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Saturday, 3 January 2015

Canadian Facts: An Unrelated Diversion

Hello hello!

Today I have an unrelated diversion, inspired by our upstairs neighbours. While the Canadian goose, beaver, and moose are all famous and well-recognized symbols of Canada, one of our most common species--which comes in all genders and ethnicities--has not often been catalogued. I present to you--the Common Hoser.

Common Hoser (Acer vulgaris)

The Common Hoser, once believed to be a faltering breed, is still alive and well in most of Canada. Its range is extremely broad, encompassing the entire country, even northern and coastal extremities. Most specimens observed in the wild are male, but females have been recorded. Age ranges run between approximately 10 years old (juvenile hoser larva) and 90 years old (ancient hoser; often called a "coot").  Working at gas stations, on gas rigs, fishing boats, on construction sites, and on farms, the Common Hoser presents a wide array of skin tones and apparent origins. However, the breed can be distinguished from others by its leathery skin, which is uniformly so regardless of occupation or apparent origin.

There is nothing it cannot fix with duct tape.

Its food groups include the following: Molson or Beer beer, maple syrup, smokes, bacon, and Timmy's. It has been observed to partake in marijuana as well from time to time. Young hosers are often more adventurous and omnivorous in their diet, but all examples of the species demonstrate a clear predilection for fried foods.

It has seven plaid shirts in his closet, and an eighth, which is the formal plaid. While other invasive species, such as the Common Hipster, and the more elusive Lumberjack, also favour this attire, the Common Hoser wears its preferred coat with a certain grease-stained and frayed, paint-splattered aplomb which indicates its species from a distance.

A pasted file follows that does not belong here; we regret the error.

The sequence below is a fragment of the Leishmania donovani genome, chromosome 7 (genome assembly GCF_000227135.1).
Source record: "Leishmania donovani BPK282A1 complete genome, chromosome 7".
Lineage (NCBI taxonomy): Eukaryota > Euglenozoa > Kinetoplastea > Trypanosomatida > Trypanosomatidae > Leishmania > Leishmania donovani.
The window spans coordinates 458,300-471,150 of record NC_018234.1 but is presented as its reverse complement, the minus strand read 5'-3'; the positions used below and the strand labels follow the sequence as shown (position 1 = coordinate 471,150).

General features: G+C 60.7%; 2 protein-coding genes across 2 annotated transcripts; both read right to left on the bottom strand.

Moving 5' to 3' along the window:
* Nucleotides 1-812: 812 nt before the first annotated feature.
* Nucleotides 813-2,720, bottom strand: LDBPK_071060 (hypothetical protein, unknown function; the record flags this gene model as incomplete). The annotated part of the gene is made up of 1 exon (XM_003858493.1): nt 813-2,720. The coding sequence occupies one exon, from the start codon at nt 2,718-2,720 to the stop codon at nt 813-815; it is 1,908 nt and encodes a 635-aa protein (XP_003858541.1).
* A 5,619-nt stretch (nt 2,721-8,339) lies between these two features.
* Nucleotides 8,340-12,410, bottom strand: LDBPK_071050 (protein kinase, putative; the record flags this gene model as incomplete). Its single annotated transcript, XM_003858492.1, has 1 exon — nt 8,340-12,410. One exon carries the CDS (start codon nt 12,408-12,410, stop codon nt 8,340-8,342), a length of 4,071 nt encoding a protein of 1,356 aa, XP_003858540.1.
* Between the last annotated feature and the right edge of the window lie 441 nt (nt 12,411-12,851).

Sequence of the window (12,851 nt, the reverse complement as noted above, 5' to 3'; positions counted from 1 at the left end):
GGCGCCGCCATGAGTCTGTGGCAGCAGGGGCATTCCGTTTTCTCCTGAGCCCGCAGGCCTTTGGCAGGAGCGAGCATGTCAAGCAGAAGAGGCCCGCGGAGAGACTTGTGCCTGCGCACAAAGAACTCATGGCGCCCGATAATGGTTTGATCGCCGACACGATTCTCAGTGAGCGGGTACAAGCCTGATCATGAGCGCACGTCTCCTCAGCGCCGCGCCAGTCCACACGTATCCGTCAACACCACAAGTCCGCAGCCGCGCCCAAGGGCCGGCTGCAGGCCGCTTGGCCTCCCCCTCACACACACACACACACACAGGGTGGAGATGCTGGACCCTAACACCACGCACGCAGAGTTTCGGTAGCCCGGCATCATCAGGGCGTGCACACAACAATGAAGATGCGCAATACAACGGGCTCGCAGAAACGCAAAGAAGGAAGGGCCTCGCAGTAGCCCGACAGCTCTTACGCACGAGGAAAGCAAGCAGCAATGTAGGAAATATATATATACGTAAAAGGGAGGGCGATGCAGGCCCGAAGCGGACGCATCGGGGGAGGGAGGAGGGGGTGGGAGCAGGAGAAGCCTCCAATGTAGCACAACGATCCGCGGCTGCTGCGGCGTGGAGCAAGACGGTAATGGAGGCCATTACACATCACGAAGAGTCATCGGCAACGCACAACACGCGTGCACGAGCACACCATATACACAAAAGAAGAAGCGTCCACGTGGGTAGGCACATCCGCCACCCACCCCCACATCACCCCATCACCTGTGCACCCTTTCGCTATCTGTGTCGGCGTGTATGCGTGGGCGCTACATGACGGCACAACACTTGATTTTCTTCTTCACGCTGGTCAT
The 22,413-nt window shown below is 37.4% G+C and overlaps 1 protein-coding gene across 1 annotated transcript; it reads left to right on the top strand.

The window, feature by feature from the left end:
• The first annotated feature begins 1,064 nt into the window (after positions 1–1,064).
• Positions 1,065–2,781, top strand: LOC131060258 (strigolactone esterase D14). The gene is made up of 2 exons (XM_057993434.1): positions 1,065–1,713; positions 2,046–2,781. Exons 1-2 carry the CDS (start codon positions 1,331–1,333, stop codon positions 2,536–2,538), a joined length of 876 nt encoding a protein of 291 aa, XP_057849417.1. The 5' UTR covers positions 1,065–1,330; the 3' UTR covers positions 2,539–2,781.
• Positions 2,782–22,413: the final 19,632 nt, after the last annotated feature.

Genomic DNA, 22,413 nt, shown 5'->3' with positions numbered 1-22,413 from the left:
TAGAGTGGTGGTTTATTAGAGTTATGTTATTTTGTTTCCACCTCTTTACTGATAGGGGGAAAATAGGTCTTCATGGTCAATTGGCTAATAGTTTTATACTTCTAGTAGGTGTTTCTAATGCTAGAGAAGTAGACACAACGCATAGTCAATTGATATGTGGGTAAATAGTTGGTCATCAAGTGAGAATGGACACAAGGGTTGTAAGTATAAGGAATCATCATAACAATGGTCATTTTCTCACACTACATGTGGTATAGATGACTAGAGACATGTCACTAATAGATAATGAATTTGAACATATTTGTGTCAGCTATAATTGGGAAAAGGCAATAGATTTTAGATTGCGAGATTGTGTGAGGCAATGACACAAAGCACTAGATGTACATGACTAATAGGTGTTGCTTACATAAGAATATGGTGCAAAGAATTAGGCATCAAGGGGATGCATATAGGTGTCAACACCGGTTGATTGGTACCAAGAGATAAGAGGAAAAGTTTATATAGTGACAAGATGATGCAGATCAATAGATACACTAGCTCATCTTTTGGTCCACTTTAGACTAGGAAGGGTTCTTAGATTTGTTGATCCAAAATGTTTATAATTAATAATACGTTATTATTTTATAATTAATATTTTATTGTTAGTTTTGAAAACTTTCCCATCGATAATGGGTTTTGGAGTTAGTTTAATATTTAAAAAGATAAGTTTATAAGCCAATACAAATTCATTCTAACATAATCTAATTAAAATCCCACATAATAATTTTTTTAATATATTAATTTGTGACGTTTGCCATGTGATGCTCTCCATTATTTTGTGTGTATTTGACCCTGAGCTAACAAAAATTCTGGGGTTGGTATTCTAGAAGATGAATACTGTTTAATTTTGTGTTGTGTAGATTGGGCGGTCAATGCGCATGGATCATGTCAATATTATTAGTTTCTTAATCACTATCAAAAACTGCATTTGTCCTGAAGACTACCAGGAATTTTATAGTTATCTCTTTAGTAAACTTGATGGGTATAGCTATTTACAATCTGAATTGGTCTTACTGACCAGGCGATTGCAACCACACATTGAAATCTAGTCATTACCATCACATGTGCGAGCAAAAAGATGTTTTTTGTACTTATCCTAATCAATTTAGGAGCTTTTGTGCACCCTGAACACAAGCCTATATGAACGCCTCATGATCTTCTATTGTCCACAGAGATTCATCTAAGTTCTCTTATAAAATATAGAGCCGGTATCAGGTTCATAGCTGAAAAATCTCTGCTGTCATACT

The minute October arrives, its parka is surgically attached to his skin and is not shed until May. Even if it's actually too warm for the coat, they'll wear that parka.

The normal volume range of the Common Hoser is approximately 60-100 Decibels, and the cries of the Common Hoser ("Fuckin' Eh! Yeah, Man!") can be heard for over 2 km in fair weather.

The breeding period of the Common Hoser coincides with hockey season, a sacred mating ritual for many Canadians. Hosers, however, swarm in ever-increasing numbers during this period, and only recede somewhat in spring.

At present, in deep winter, the Common Hoser is invaluable for its ability to keep basic services running for other species and subspecies of Canadians. Hosers--you are loud and sometimes irritating, but we salute you.

Thanks for dropping by the nest once again. Leave your comments, rebuttals, and vehement agreements below. Don't miss any of the phuquerie. Find Michelle on TwitterFacebook, and on Tumblr, and find her work on Amazon. Check back on the blog to see when one of the irregular posts has careened onto your feed. This is the one and only SciFiMagpie, over and out! 


  1. Deeeelightful! Sounds like the Common Hoser may very well be an offshoot of the Rednekkid species, native to more southern climes.

  2. God bless all Hosers. Life would be monochrome and dismally boring without them. I've know a few wannabees but they never quite made the grade. Blessings, from a Canadian country gal.

  3. I was annoyed with our neighbours' loud noises...and had to jot this down. And it must be said that hosers are a vital part of Canada's economic biosphere.


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